“The Great Transformation” –Can AI & Robotics Save the World? (Today’s Top Science Headline)

 

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"Can AI, advanced robotics, self-driving cars, and other recent breakthroughs spread prosperity to the population at large?" Artificial intelligence is offering an amazing opportunity to increase prosperity, but whether or not ­we will seize it is our choice. “If workers in their late 40s or mid 50s are replace by automation, will they actually be able to acquire the skills required for new jobs, and will they actually be hired if they acquire those skills? We have to invest a lot in skills and education and mobility, and—even though that sounds hard—it’s harder than you think.”


“It’s almost simple Econ 101. Technology will displace more and more humans and more and more tasks currently done by humans. That will reduce the demand for labor, which in turn will reduce the returns to labor. My concern is what this does to wages. If a significant share of human workers have the value of their skills undermined by automation, it means lower wages. It’s that simple.”

The vast vacant lot along the Monongahela River has been a scar from Pittsburgh’s industrial past for decades, continues David Rotman in MIT Technology Review. It was once the site of the Jones and Laughlin steelworks, one of the largest such facilities in the city back when steel was the dominant industry there. Most of the massive structures are long gone, leaving behind empty fields pocked with occasional remnants of steelmaking and a few odd buildings. It all stares down the river at downtown Pittsburgh.

Next to the sprawling site is one of Pittsburgh’s poorer neighborhoods, Hazelwood, where a house can go for less than $50,000. As with many of the towns that stretch south along the river toward West Virginia, like McKeesport and Duquesne, the economic reasons for its existence—steel and coal—are a fading memory.

These days the old steel site, called Hazelwood Green by its developers, is coming back to life. At one edge, fenced off from prying eyes, is a test area for Uber’s self-driving cars. A new road, still closed to the public, traverses the 178 acres of the site, complete with parking signs, fire hydrants, a paved bike path, and a sidewalk. It doesn’t take much imagination to picture it bustling with visitors to the planned park along the riverfront.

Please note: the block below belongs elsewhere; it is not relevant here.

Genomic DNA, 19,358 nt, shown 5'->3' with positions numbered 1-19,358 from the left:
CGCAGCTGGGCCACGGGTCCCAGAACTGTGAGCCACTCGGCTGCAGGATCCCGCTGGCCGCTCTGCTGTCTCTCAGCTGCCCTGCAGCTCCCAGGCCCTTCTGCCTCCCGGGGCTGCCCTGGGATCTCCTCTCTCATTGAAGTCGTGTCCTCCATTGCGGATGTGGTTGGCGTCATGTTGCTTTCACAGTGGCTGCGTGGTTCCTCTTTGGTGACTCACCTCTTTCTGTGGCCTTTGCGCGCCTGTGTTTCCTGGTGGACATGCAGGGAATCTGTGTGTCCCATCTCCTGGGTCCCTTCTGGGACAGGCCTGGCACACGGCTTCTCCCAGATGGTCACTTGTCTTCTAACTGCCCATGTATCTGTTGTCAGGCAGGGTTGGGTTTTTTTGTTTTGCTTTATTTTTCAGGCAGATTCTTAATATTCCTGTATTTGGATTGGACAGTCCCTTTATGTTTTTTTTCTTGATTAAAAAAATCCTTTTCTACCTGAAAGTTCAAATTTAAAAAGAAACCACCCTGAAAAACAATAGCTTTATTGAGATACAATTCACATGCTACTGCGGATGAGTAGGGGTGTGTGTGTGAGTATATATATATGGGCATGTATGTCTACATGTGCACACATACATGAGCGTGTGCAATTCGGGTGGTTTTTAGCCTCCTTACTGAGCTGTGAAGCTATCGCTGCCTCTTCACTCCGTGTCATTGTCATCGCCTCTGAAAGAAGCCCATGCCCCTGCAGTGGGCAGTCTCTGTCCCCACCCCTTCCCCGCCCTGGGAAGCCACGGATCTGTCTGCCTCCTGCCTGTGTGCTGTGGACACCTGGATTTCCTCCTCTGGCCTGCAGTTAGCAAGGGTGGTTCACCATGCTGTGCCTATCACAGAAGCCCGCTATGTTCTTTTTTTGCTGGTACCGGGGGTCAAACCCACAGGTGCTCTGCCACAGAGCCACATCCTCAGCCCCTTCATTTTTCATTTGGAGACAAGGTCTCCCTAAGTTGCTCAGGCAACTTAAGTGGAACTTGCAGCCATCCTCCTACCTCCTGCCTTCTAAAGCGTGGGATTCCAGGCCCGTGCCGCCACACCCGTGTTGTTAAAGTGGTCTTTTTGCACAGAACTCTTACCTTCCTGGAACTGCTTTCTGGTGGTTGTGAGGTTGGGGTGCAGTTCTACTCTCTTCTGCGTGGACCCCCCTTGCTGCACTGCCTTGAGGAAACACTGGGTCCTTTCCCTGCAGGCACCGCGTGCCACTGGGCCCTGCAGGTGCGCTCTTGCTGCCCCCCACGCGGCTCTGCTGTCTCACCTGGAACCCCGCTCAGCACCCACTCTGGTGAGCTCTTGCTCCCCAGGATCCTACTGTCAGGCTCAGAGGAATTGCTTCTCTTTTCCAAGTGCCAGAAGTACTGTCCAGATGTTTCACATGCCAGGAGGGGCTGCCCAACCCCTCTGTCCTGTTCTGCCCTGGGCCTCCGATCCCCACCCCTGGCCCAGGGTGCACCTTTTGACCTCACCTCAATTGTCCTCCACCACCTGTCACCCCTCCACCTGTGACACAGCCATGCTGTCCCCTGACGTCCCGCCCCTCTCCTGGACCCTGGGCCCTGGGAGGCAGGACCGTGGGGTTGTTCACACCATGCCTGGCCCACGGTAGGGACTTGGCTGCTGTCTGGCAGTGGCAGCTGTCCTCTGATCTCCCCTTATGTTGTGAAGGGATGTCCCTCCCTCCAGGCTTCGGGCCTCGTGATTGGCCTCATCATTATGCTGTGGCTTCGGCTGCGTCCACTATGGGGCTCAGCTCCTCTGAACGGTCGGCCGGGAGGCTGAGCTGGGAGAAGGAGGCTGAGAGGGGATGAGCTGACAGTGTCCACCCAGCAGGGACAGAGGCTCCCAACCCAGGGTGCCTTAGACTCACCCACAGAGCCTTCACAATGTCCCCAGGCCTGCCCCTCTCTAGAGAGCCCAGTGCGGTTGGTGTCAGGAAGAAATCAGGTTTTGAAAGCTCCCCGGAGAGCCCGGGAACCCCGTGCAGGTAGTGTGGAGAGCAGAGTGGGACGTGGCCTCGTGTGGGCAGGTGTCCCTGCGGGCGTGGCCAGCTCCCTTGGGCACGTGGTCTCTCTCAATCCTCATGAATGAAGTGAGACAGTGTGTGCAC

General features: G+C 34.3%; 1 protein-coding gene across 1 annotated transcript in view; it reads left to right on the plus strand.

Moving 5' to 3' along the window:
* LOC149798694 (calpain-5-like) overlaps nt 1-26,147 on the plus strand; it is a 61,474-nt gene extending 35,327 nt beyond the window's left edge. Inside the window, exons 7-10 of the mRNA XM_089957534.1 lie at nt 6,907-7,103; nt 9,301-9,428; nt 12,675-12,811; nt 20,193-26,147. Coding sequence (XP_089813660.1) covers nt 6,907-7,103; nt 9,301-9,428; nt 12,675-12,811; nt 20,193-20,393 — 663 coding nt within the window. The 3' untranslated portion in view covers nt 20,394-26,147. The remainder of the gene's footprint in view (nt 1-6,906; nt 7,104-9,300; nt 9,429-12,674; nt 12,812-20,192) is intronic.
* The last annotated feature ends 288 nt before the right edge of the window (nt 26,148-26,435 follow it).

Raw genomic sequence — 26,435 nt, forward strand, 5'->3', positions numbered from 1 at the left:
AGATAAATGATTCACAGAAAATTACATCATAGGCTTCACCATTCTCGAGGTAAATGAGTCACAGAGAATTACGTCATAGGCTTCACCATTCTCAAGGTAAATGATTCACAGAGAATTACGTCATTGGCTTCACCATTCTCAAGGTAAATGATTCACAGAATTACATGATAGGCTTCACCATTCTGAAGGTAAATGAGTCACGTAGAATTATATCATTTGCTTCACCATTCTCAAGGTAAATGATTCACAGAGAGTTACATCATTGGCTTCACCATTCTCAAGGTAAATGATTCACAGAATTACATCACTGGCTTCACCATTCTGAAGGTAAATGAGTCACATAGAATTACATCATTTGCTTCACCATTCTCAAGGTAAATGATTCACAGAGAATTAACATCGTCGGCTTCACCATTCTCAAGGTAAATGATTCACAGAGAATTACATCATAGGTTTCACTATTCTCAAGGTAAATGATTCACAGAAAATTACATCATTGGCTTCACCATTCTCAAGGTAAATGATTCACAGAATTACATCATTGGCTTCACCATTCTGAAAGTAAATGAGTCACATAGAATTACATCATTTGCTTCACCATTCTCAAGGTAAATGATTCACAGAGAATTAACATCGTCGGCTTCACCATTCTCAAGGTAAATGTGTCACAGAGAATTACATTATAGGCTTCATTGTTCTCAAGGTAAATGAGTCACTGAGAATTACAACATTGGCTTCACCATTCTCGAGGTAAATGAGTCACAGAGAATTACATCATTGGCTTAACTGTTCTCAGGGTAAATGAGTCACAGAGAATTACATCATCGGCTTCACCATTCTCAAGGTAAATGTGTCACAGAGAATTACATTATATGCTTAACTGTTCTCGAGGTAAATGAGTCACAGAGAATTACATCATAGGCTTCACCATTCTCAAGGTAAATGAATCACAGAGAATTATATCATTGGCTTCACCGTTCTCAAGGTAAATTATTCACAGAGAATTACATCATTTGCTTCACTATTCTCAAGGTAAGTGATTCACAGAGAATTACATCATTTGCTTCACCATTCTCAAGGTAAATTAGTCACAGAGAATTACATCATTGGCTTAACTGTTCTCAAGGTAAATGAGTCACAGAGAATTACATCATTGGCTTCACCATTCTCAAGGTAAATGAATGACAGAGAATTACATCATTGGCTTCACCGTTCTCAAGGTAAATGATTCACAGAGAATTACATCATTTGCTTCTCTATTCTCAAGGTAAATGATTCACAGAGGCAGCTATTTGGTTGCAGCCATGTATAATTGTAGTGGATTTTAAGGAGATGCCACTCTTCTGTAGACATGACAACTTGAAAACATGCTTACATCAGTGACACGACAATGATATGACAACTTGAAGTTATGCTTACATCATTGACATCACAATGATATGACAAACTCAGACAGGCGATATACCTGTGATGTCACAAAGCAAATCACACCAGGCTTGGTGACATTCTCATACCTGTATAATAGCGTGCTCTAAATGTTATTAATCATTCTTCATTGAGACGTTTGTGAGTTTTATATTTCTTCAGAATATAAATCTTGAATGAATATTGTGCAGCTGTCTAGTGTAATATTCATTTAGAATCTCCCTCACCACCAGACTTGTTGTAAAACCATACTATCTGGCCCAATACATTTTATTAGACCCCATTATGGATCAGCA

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The gem of the redevelopment effort is Mill 19, the former coke works. A structure more than a quarter-­mile long, sitting amid the empty fields, it has been stripped clean to a three-story metal skeleton. Crews of workers are clearing away remaining debris and preparing the building for its reincarnation. By next spring, if all goes according to plan, its first occupant will move in: the Advanced Robotics for Manufacturing Institute.

The symbolism of robots moving into a former steelworks is lost on few people in the city. Pittsburgh is reinventing itself, using the advances in automation, robots, and artificial intelligence coming out of its schools—particularly Carnegie Mellon University (CMU)—to try to create a high-tech economy. Lawrenceville, five miles from Hazelwood, has become a center for US development of self-driving cars. Uber Advanced Technologies occupies a handful of industrial buildings; self-driving startups Argo AI and Aurora Innovation are nearby. Even Caterpillar has set up shop, working on autonomous backhoes and other heavy machines that could one day operate themselves.

Can AI, advanced robotics, self-driving cars, and other recent breakthroughs spread prosperity to the population at large?

This has drawn billions of dollars from Silicon Valley and elsewhere, a welcome development in a city whose economy has been moribund for decades. And the effects are visible. Self-driving cars out for a test ride are a common sight, as are lines outside the trendy restaurants in what civic boosters call “Robotics Row.” While many longtime residents complain of skyrocketing home prices near the tech firms’ headquarters and test facilities, they’ll also tell you these are the best days the city has seen in their lifetimes.

But despite all this activity, Pittsburgh’s economy is struggling by many measures. Though the city’s population is no longer hemorrhaging away—between 1970 and 1980 it fell by roughly a fifth—it isn’t growing, either, and is aging quickly. During the last half-decade, almost 70,000 people aged 35 to 54 have left the region. And not far from the city and its elite universities, in areas where the main hope for prosperity lies in coal and natural gas from fracking rather than self-driving cars, well-­paying jobs are scarce and towns are being devastated by opioid addiction.

This makes Pittsburgh not only a microcosm of the US industrial heartland but a test case for the question facing every city and country with access to new digital technologies: Can AI, advanced robotics, self-driving cars, and other recent breakthroughs spread prosperity to the population at large, or will they just concentrate the wealth among entrepreneurs, investors, and some highly skilled tech workers?

To prosper, says Scott Andes at the National League of Cities, Pittsburgh “can’t just be a producer of brilliant talent and ideas that then don’t turn into job generation.” He adds, “Pittsburgh is a great case study for the 21st-century economy, because it is beginning to leverage research strengths into economic value.”

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